A three-member subcommittee of the Santa Barbara City Council has voted to ban the sale and use of straws and expanded polystyrene products.
The city Ordinance Committee also voted to make plastic stirrers and cutlery "on-demand" only.
The full City Council must still vote on the matter, likely next week.
The committee, made up of City Council members Kristen Sneddon and Randy Rowse and Mayor Cathy Murillo, took two separate votes, one to ban the polystyrene products, which was unanimous, and the other to ban the straws and make the stirrers and cutlery, on demand.
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That vote was 2-1. Rowse said a straw, stirrers and cutlery rules shouldn't be "ordained."
Instead, he said, the city should launch an aggressive public littering camapaign.
"Ordinances should be simple and enforceable, otherwise they lose their juice," Rowse said.
Expanded polystyrene is made of non-renewable petroleum products. The foam is a lightweight, durable material that is not biodegradable, but does break up into small pieces, making it difficult and expensive to remove from the environment.
Pieces of expanded polystyrene can be harmful to fish and wildlife as they often are mistaken for food and ingested, according to the city.
The city's proposed ordinance calls for prohibiting the use of expanded polystyrene food and drink containers by food providers and the retail sale of EPS products.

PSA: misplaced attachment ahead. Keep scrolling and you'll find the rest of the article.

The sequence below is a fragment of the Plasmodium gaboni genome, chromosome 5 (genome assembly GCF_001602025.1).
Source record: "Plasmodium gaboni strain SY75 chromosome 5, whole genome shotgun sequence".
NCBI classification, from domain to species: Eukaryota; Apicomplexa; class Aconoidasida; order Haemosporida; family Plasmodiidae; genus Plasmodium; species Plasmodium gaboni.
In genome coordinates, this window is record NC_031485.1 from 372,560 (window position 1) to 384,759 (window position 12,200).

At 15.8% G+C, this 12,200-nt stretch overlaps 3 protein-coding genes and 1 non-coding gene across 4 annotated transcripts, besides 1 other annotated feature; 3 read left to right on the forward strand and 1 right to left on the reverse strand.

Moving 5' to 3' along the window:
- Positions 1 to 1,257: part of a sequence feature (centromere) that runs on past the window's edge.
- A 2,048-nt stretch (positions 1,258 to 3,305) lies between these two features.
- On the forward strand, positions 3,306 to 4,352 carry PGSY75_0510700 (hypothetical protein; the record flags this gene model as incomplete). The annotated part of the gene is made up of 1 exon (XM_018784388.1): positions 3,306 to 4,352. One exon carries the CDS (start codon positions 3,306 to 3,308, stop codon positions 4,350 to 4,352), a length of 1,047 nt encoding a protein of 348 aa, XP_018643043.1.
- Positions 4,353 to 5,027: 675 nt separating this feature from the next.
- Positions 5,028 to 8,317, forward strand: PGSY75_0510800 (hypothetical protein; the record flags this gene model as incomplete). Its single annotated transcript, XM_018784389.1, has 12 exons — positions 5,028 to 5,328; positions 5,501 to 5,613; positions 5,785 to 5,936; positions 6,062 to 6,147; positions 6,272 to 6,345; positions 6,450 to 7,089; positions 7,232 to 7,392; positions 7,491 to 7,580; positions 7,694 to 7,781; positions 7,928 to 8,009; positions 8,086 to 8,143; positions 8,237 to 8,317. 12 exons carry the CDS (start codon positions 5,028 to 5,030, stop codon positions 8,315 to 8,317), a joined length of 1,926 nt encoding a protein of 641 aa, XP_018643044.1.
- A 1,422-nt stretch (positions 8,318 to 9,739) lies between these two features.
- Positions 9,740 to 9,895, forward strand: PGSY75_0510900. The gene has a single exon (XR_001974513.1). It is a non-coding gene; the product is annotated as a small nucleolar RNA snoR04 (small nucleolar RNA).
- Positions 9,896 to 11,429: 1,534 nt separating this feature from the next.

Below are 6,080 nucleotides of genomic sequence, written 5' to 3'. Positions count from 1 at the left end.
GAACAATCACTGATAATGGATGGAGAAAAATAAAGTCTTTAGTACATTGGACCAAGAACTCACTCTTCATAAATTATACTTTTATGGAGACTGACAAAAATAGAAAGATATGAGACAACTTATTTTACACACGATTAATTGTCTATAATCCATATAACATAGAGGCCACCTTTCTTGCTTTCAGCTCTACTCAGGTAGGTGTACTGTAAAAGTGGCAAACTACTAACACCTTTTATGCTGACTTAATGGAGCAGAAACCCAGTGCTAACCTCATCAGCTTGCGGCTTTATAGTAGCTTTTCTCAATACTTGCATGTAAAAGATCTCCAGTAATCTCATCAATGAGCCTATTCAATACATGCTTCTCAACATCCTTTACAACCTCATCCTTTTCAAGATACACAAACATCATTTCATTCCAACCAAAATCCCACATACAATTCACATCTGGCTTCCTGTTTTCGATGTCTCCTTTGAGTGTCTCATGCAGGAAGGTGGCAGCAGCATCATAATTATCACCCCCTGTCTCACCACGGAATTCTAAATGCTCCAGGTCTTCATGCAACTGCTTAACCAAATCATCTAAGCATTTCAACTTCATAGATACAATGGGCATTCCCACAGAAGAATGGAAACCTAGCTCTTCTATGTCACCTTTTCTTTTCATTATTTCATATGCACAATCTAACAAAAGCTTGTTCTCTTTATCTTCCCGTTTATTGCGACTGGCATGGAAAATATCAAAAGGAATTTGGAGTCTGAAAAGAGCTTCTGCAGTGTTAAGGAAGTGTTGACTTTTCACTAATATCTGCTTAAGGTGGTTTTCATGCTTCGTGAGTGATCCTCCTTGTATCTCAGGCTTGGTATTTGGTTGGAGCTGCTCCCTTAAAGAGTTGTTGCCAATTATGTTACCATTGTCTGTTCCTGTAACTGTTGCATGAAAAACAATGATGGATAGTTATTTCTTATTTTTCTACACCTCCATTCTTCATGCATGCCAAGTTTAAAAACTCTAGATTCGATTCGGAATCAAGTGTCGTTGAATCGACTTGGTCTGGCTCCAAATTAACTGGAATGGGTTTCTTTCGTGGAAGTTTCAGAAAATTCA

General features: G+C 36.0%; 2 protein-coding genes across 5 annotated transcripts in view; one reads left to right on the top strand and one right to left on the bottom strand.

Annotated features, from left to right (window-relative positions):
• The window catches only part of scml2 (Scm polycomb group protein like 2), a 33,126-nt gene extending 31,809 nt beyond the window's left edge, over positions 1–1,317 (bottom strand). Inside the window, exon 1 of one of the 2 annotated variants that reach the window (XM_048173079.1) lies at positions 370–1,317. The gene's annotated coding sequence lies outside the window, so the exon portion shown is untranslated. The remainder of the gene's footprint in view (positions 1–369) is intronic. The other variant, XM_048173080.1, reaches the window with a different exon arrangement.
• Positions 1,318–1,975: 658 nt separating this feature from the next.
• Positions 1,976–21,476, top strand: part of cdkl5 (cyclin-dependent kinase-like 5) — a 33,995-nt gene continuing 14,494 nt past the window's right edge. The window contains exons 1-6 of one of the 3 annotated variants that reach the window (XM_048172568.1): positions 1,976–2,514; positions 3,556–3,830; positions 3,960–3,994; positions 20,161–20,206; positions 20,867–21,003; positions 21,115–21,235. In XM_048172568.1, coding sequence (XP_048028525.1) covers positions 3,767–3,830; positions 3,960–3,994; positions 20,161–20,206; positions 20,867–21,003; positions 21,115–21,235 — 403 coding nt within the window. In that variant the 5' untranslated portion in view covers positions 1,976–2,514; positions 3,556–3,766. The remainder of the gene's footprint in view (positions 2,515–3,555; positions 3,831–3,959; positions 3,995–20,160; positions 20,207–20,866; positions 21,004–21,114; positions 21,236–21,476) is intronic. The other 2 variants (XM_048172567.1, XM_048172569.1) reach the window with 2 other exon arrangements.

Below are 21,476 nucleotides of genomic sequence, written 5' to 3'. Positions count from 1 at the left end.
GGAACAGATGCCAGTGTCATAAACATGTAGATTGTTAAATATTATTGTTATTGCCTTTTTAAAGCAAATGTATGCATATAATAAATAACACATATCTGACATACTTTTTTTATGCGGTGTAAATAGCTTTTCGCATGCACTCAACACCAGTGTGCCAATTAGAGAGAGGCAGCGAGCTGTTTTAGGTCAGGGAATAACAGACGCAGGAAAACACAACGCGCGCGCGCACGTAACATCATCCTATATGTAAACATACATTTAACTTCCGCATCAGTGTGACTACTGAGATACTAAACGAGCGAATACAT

The ordinance would allow for an economic hardship exemption for companies; smoothie maker Blenders in the Grass has already asked for an exception.
In California, 116 cities and counties have introduced regulations restricting the use of food and drink containers made from expanded polystyrene, according to a city staff report.
Sneddon said she was eager to adopt the ban on the foam products and straws.
"I would like to ban straws and stirrers," she said. "There are so many other options for straws available. We're behind. We're not being particularly avant garde. We're following a trend. I would like to be out in front of it."
Jessica Scheeter, executive director of the Johnson Ohana Charitable Foundation, said plastic has been accumulating in the ocean since the 1950s, and that "by 2050, there could be more plastic in the ocean than plankton."
"As a coastal community, this is the right thing to do," Scheeter said.